That's why it's a better idea to generate 52 32-bit integers, assign them to each card in the deck, then sort according to the generated numbers. It's probably clear why this is an adequate method, even for quite large card decks. I'm sure something similar works for Scrabble.

Little Nerdy, but hey THIS IS SLASHDOT. (0)

Anonymous Coward | more than 4 years ago | (#31757484)

Despite the fact its a little Apple heavy at the moment; I don't see how this could be done with an eventual android tablet or OSS "Surface like" environment, with peoples platform of choice (phone/netbook/media device that has the ability to run programs). Yes its a little expensive to set it up but it can be kind of an interesting idea for gaming. Yes some of these games are easier to just do with the real objects, but I never discount someone trying to make it just to see if they can do it. This IS Slashdot right, I mean here people try to get DOOM to run on ancient ATM hardware.

Re:Little Nerdy, but hey THIS IS SLASHDOT. (2, Funny)

gmhowell (26755) | more than 4 years ago | (#31757806)

This IS Slashdot right, I mean here people try to get DOOM to run on ancient ATM hardware.

Why would you run Doom on an old Sonet card?

Your games are bad and you should feel bad (0)

Anonymous Coward | more than 4 years ago | (#31757678)

"Multimodal, Multitouch Gaming Gaining Traction, Unfortunately"

Re:Your games are bad and you should feel bad (1)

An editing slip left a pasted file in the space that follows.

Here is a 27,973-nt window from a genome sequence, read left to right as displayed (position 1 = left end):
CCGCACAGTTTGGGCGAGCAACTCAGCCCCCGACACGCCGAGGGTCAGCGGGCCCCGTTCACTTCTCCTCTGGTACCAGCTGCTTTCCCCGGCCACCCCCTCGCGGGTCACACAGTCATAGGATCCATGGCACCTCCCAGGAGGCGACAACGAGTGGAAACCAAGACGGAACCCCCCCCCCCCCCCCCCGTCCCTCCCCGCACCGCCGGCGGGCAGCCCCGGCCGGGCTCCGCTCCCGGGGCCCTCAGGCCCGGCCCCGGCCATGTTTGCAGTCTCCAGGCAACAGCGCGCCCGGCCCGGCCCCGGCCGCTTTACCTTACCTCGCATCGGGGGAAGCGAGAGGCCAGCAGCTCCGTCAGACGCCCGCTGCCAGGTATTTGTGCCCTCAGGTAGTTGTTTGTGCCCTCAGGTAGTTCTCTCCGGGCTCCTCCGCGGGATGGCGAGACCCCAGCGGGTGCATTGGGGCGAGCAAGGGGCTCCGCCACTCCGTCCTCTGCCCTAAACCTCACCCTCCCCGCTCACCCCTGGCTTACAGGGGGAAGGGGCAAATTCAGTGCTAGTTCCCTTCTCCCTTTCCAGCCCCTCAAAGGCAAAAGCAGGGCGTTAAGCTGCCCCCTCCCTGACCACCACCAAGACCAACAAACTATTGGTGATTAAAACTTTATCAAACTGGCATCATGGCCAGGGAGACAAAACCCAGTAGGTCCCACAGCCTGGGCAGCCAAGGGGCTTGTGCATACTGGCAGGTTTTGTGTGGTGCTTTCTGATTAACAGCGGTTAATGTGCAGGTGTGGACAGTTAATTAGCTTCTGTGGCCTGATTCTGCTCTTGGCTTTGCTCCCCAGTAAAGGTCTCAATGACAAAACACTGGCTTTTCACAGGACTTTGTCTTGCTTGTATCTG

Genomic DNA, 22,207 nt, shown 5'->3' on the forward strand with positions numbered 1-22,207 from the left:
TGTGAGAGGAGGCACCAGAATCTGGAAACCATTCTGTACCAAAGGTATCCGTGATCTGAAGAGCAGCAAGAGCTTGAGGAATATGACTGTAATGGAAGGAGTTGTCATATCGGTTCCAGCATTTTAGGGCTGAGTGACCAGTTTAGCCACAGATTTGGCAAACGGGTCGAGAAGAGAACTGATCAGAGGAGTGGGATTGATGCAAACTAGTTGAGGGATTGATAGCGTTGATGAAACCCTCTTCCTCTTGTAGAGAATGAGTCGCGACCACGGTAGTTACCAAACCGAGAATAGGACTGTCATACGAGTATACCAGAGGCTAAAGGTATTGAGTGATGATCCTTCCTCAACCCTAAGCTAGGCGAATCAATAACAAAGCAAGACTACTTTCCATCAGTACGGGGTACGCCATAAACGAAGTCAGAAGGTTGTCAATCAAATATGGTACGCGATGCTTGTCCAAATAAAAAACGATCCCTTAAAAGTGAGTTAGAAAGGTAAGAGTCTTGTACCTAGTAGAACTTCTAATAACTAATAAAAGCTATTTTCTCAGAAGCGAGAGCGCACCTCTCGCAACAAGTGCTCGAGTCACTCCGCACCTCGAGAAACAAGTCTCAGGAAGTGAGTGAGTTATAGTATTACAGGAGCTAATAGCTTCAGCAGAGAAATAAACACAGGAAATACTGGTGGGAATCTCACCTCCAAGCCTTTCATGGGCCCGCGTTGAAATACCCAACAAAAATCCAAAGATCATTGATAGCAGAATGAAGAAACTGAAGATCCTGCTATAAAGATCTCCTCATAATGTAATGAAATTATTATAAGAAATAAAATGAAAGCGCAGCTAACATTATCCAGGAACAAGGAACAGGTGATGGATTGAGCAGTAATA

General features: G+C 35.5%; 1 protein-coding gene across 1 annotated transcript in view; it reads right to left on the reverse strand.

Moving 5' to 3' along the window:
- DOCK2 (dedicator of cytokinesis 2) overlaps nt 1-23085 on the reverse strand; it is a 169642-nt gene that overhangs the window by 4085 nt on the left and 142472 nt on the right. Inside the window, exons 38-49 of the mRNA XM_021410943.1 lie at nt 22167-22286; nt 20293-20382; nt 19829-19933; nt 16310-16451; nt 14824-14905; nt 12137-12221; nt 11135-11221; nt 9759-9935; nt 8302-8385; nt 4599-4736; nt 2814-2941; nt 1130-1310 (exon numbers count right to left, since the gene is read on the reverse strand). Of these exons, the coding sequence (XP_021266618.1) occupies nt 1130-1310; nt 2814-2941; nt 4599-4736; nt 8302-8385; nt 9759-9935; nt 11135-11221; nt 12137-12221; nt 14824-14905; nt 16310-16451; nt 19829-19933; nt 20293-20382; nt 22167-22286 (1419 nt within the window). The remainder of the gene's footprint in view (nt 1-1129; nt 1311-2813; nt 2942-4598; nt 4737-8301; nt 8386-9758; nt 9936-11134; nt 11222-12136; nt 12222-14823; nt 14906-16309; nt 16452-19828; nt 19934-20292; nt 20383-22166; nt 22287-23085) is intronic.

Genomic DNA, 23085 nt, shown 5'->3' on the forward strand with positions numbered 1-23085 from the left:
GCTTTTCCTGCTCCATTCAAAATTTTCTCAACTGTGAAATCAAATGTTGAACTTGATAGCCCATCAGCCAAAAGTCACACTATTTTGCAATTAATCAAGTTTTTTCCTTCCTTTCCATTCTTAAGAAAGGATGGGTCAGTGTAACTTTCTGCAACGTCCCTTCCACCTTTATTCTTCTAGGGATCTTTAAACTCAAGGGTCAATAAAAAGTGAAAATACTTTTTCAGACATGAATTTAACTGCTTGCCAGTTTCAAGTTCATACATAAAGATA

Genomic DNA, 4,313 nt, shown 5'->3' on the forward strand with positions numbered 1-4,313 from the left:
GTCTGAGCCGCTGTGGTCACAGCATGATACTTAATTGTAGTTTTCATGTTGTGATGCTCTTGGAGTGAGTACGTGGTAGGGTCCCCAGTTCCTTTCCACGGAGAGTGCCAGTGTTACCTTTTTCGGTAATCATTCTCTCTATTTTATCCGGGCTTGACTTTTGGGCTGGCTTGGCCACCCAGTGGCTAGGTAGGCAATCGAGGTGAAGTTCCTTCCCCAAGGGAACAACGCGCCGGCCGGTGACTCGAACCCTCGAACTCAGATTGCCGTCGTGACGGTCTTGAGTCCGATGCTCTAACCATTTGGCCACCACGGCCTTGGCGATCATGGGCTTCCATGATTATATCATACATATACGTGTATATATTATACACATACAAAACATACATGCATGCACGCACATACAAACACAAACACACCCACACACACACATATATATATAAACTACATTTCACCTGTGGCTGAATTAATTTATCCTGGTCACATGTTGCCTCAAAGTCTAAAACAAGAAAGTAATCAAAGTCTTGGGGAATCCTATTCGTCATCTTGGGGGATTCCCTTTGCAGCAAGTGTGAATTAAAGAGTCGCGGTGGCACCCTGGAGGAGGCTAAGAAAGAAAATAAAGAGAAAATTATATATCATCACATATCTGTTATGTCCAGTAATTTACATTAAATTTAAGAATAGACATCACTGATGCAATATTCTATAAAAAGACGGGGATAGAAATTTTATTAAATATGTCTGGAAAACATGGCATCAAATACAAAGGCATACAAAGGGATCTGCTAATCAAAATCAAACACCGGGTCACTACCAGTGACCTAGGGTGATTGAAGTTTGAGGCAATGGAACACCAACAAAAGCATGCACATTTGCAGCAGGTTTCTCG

Traze (1167415) | more than 4 years ago | (#31757956)

While I think the idea is good, I agree. Why would I want to pay for one providers games list, when I will just be changing hardware in 2 years, and per the usual, it will probably be locked to one device forcing me to repay the premium to play the same games I already "own".

Clever idea; requires clever design (1)

FatButNimble (1784718) | more than 4 years ago | (#31758468)

It would seem like this form of geeky board gaming would be of great benefit to games that require a large number of identical pieces of several kinds, or games that require the player to remember math frequently. Settlers of Catan has a couple apps out for the iPhone that attempt to aid board game players.

One of the keys to these kinds of apps in the majority of board games (read: social board games; games that are determinable only to a few moves due to probabilistic influences), is that they should be helpful up to the point where the game's social aspect is affected. I've played games of Settlers of Catan with an iPhone application, and have found that the quickness of rolling dice on the device can quicken the pace without causing any social problems. But I would worry, again using Catan as the example, if we were to enable all forms of interaction to be represented in the application, that the social aspect would be gone and it would be no different than playing clever (or not so clever) AI in a video game version of the board game.

Some other considerations could be how making the game faster will affect how long people take on their turns (due to less time to think while it is not their turn), how much does the application allow players to cheat (Scrabble word completion, for instance; perhaps calculating probability may take a way what makes someone clever at a game (Catan, StoneAge, etc.), etc..